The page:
Yesterday, the Accounting Today released its 2011 list of “Top 100 Most Influential People in Accounting.” Thanks, AT, for publishing this list.
What does influential mean? A year ago, I wrote about it in “To Ripple or Not to Ripple.” Influence is in some ways like starting a ripple.
People won’t remember you if your make your own life better. People will remember you if you help make their lives better. The first is valueless to anyone else but you. The second is of great value to the universe.
You will be fortunate indeed if the recipients of your good life in turn make life better for those with whom they come in contact. If so, you will have started a ripple effect.
In past years, the list has been comprised of four types of professionals. First are executives of the largest CPA firms. Second are government officials and regulators. Third are AICPA executives and key staffers, as well as top officials at the largest state CPA societies. Fourth are CEOs of large companies that provide software or key services to CPA firms.
Bloggers and commentators to the accounting and auditing industries have not made the list, until last year. Professors have rarely, if ever, made the list.
Last year, though, one blogger and two blogger combos (influence rooted in traditional sectors, but also a well known blogger) made the list. This year, there are more. There are also three accounting professors on this year’s list.
First, I recognize and congratulate the bloggers.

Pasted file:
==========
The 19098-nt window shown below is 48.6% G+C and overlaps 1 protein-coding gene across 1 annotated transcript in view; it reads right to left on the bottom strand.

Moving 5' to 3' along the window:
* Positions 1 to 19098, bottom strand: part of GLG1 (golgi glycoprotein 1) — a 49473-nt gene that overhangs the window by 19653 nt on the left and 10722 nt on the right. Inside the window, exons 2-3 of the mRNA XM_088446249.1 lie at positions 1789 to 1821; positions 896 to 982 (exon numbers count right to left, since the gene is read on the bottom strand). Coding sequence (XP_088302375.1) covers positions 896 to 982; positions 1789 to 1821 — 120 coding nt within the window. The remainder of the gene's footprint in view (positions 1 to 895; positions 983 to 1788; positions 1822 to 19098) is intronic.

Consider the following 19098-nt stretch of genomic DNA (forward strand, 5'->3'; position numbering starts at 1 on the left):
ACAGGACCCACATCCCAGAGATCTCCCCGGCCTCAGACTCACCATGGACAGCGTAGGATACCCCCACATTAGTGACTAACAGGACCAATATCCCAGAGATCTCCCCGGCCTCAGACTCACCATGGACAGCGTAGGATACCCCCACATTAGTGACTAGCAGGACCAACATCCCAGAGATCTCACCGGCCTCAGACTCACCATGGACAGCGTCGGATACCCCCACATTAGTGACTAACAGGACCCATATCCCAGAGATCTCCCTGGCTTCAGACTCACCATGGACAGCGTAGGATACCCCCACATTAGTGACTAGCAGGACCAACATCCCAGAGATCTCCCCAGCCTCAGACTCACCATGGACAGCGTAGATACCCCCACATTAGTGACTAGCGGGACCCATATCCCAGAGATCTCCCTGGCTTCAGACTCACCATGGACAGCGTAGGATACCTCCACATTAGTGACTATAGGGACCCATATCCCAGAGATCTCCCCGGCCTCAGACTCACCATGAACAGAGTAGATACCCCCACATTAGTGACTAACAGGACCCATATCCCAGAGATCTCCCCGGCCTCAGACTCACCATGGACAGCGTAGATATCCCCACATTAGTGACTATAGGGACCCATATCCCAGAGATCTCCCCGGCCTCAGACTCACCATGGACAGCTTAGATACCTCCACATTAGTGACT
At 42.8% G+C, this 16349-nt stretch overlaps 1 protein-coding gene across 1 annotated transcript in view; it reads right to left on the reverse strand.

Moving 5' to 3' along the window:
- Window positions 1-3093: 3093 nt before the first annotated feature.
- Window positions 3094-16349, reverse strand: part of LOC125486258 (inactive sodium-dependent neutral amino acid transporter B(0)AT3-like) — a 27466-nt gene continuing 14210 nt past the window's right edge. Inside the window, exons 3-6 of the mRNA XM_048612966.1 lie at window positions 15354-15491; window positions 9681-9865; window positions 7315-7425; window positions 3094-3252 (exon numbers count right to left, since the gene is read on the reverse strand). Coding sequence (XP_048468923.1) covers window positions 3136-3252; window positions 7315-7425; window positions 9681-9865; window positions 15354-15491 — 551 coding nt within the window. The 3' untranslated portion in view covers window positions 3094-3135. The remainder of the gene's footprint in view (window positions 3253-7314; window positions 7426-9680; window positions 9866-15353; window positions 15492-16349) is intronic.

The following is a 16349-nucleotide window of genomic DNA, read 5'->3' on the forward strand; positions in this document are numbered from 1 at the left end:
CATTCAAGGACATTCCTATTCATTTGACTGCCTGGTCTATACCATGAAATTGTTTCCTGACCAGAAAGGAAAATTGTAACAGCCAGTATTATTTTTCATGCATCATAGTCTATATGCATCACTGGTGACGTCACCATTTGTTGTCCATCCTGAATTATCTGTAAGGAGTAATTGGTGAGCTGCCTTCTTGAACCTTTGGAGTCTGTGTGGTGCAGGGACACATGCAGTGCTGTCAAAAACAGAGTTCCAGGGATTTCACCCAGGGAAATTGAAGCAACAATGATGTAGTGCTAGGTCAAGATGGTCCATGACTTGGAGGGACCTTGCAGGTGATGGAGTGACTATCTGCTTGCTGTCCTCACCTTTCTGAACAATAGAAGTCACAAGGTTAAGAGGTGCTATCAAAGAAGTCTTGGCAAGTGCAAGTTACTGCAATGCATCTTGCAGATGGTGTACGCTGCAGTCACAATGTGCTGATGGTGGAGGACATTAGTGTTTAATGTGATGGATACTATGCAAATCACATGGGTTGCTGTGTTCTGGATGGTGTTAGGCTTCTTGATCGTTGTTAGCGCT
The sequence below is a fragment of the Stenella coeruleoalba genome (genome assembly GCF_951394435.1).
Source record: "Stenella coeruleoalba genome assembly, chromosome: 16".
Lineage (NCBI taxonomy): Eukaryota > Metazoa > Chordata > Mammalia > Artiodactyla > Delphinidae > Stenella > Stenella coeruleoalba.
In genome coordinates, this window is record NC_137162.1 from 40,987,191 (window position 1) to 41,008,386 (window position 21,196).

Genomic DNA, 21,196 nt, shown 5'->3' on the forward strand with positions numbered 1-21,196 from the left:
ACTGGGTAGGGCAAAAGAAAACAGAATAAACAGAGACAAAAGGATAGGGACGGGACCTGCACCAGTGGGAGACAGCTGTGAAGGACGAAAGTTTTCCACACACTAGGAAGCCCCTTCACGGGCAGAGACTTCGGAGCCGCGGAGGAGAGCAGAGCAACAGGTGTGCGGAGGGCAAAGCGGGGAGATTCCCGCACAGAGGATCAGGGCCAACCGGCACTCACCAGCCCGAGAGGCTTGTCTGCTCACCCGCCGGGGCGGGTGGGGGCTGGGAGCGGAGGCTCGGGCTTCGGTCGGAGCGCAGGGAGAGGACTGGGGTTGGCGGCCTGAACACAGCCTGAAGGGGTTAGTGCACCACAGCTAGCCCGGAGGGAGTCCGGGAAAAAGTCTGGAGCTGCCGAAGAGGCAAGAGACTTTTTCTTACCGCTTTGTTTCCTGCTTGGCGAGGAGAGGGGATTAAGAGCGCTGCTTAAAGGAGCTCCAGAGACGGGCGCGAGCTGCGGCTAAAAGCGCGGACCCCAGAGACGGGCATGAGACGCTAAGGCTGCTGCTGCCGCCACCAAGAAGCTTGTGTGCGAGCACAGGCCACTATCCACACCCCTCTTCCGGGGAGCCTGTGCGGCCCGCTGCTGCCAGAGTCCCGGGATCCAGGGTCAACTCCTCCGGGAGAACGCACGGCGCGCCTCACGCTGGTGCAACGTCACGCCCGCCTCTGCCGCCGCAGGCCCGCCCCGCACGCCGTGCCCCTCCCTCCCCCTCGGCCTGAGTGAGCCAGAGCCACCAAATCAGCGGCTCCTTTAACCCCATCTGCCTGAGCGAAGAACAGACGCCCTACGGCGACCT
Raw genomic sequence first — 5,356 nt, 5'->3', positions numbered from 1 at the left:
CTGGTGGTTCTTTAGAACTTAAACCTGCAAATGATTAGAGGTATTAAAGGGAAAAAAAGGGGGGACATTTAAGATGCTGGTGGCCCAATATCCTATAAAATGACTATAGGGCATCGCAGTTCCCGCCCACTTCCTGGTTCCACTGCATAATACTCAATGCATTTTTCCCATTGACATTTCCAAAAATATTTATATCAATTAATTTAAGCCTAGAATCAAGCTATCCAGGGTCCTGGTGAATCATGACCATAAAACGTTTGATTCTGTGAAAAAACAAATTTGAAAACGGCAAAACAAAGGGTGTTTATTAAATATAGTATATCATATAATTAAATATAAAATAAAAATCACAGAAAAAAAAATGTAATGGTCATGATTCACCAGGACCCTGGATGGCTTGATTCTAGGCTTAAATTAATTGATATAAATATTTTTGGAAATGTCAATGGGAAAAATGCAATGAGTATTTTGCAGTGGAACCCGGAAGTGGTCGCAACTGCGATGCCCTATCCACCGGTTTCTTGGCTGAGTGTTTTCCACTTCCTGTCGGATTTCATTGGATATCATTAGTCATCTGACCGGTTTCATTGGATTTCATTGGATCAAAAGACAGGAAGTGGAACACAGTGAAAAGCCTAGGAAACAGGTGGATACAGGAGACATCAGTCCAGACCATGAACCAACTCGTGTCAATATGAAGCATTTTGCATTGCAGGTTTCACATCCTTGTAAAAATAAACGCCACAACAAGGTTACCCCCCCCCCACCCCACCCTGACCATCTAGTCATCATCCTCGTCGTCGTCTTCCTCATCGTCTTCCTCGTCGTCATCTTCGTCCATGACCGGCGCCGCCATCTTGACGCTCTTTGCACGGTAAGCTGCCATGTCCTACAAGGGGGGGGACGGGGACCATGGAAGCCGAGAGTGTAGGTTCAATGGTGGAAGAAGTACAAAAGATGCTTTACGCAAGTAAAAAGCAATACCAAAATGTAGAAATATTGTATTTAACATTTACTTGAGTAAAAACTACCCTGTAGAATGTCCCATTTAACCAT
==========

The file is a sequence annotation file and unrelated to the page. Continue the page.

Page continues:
Paul Caron is on both the 2011 and 2010 lists. He makes the list because of his TaxProf Blog. AT says, “In seven years, Caron has gone from an upstart exploring social media to one of the most important sources of tax news in any format, with close to three million visitors in 2010.” Look for Caron to be a permanent fixture of the list.
Caleb Newquist is on the 2011 list. He makes the list because of his Going Concern blog. AT says, “You might suspect that we put accounting news blogger Newquist in the T100 list so he’ll stop saying the list is boring–and you wouldn’t necessarily be wrong. But he’s also here because his Going Concern site has become a major source of news, analysis and inside dirt on the world of public accounting, building a strong community from the trenches of the large audit firms.” Look for Newquist to be a regular on the list.
Michelle Golden is on the 2011 and 2010 lists because she is an accounting marketing guru, but she is also a popular blogger (Golden Practices). AT says, “Well regarded for her social media savvy and practice management counsel, Golden’s conference sessions on everything from sales proposals to practice management pack rooms and spark discussions. She continues the discussion on the blog she established in 2005, now supplemented with insightful tweets to her thousands of followers and a published book on social media strategy.” She will remain on the list permanently.
Tom Hood has been on the 2011 and 2010 lists (he might have been on in previous years) because he is CEO of the Maryland Association of CPAs. However, his blogging (CPASuccess) is important. AT says, “Hood harnesses his vast social media reach to promote new programs, like like the strategic thinking program he co-developed that is now used by the AICPA Leadership Academy, state based CPA leadership programs in Utah and Maryland, and the 16 workships he ran in eight cities to crowd-source ideas about the profession’s future for the AICPA’s forward thinking Horizons 2025 initiative.” He will be a fixture on the list.
I made the list mostly for blogging on The Summa, and partly for innovative teaching. Accounting Today, thank you very much.
Professors Paul Miller (University of Colorado at Colorado Springs) and Paul Bahnson (Boise State) made the list for their column in the Accounting Today magazine. They have written numerous essays against the adoption of IFRS in the United States.
Congratulations to all 100, and especially to the bloggers and professors mentioned here.
Debit and credit – – David Albrecht
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